Mr. Yoshio Terauchi
Mr. Yoshio Terauchi, Director of All Japan Association of the Former Internees in Siberia and Mongolia, passed away on October 20. Having expected around a fortnight in the hospital, he called Mr. Mitsuo Hiratsuka, General Secretary of the organization, on October 18 to have an eager talk on the on-going fight for justice. He was an excellent leader who spoke logically in his strong voice that was trained during his five-term, eleven years as a member of Tochigi Prefecture Assembly. An old hand in volleyball, he served thirty-two years for the Tochigi and Utsunomiya-city branches of the Japan Volleyball Association (JVA). He treasured and loved people around him, and brought up some Diet Members. He was interned in Siberia for two and a half years; remembering the buddies who couldn’t return, he joined the formation of the organization for recording/memorizing the Internment, and restoring dignity of the Internees, and served as the 3rd Director since 2003.
He made a powerful appeal at the General Affairs Committee of the House of Representatives in December of 2006, and his speech at the Memorial Ceremony on August 23, 2008 was TV broadcast. His habitual phrase was, “Let’s support each other and keep fighting on.”
At the funeral on October 23, Mr. Hiroyuki Tani, a Democrat Party Diet Member from Tochigi, Mr. Hiratsuka, and the local JVA Director expressed appreciation and determination to continue his fight. Among the flowers were those from the Sakufukai Association of the former Siberian Internees from Korea, and Mr. Lee Hak Rae, Director of the Association of former BC class war criminals from Korea. Dr. Lester Tenney, Commander of the American Defenders of Bataan and Corregidor, sent a heartfelt condolences for the passing of his “newly found friend.”
It is with sadness in my heart that I have just heard of the passing of a new-found friend with whom our lives have so much in common. Mr. Terauchi, was the force behind the fight of the survivors of the Internees from Siberia and Mongolia, to hold the Japanese government accountable for their forced labor, this is so much like my life because I am the leader of the survivors of Bataan and Corregidor who are asking the Japanese Government to be accountable for our forced labor.
In addition, the former internees from Japan and the former POWs from the United States want the Japanese government to acknowledge and take responsibility for our sufferings and tell their history to the future generation so that it will never happen again. Mr. Terauchi wanted for his group the same thing I want for our group: our honor and dignity returned.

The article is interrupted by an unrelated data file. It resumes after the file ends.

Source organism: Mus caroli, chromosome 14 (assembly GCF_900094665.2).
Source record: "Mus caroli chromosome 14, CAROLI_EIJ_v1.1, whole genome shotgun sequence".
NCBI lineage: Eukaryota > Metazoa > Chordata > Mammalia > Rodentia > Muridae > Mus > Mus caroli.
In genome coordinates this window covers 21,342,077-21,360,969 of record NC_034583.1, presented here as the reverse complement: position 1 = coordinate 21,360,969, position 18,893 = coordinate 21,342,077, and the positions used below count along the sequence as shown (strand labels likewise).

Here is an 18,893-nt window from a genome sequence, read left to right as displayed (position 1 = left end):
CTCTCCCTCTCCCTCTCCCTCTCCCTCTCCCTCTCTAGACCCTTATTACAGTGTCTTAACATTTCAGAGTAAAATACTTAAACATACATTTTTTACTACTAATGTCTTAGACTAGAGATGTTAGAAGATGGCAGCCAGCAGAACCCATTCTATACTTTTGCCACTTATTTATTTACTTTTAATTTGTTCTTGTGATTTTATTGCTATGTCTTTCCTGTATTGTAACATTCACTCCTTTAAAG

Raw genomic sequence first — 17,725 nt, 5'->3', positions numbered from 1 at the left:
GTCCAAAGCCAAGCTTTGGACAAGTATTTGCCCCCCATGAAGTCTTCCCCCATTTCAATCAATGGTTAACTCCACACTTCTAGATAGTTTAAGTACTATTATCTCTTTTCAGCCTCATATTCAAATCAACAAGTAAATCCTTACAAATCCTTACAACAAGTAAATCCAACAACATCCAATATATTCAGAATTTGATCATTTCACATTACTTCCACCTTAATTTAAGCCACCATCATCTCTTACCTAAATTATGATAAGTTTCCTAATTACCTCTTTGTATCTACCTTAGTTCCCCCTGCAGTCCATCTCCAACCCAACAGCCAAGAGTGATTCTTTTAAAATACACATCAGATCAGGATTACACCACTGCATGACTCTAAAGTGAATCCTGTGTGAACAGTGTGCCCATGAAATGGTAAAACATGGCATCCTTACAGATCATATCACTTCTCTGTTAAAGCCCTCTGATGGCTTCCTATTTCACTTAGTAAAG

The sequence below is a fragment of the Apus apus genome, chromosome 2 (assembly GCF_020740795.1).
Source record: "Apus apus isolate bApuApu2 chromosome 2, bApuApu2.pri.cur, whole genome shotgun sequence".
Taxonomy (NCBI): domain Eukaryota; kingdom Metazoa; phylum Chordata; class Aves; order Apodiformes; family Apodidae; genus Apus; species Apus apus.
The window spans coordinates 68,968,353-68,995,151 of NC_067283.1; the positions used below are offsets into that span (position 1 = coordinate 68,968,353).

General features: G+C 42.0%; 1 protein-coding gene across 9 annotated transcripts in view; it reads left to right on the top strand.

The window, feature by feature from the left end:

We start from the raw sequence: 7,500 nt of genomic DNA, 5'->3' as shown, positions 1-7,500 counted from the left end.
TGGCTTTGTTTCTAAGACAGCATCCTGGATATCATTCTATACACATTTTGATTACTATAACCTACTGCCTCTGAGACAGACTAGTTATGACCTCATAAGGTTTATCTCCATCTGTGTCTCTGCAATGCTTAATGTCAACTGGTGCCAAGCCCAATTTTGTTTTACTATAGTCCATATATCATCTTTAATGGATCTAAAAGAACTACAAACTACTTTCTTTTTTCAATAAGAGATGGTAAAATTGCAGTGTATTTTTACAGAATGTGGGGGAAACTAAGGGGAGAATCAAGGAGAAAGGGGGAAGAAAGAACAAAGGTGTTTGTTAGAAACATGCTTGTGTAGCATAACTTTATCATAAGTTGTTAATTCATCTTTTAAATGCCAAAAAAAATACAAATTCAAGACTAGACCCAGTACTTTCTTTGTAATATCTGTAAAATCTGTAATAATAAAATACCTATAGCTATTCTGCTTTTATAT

It is sad that my friend, Mr. Yoshio Terauchi, could not have lived long enough to see his wishes fulfilled, I hope that I will live long enough to see our wishes fulfilled, our honor and dignity returned.
Rest in peace my friend, you have served your country and your friends honorably.
Lester Tenney, Ph.D.
The American former POWs held by the Japanese and Japanese POW Internees held by the USSR: the encounter of the two groups began in 2002 when Mr. Koichi Ikeda of Osaka was moved by and respectfully responded to Dr. Tenney’s op-ed piece that appeared in the Asahi newspaper, through Ms. Kinue Tokudome. Dr. Tenney and I met in 2000 at the annual Memorial Service for the Allied POW victims at the Commonwealth War Cemetery near Yokohama, where he was the speaker, and later Kinue introduced me to Mr. Ikeda. In 2003, a party commemorating the publication of the Japanese edition of Dr. Tenney’s book, My Hitch in Hell, translated by us four teachers was held assisted by many, welcoming Dr. and Mrs. Tenney. A number of Internees could join it because their national meeting fell on the same day. Website “US-Japan Dialogue on POWs” has posted Mr. Ikeda’s and some other articles introducing internee experiences and their current situation in Japan.
Letter to my American Friends by Koichi Ikeda
One More Fight for Redress: Siberian POW Internees by Yuka Ibuki
group members have straight-forwardly lived their hard lives caused by their POW
experiences. They have in common their thoughts of their friends who couldn’t
make it home, their invincible spirits of pursuing justice and return of
dignity, and their love of people. Through offering my little assistance in
monthly dispatch of the Internee News, annual Memorial Ceremonies and
Exhibitions, I respected Mr. Terauchi’s distinguishingly sharp sense of human
rights, and warm personality. At the August Ceremony, he was glad for the
print-outs I had sent from our website, and said, “Let’s go on working.” Then he
parted to see a comrade in the hospital. With his words in my heart, praying for
an earliest arrival of the day when their fight will win a proper appreciation,
I will renew my effort for a future of peace and friendship.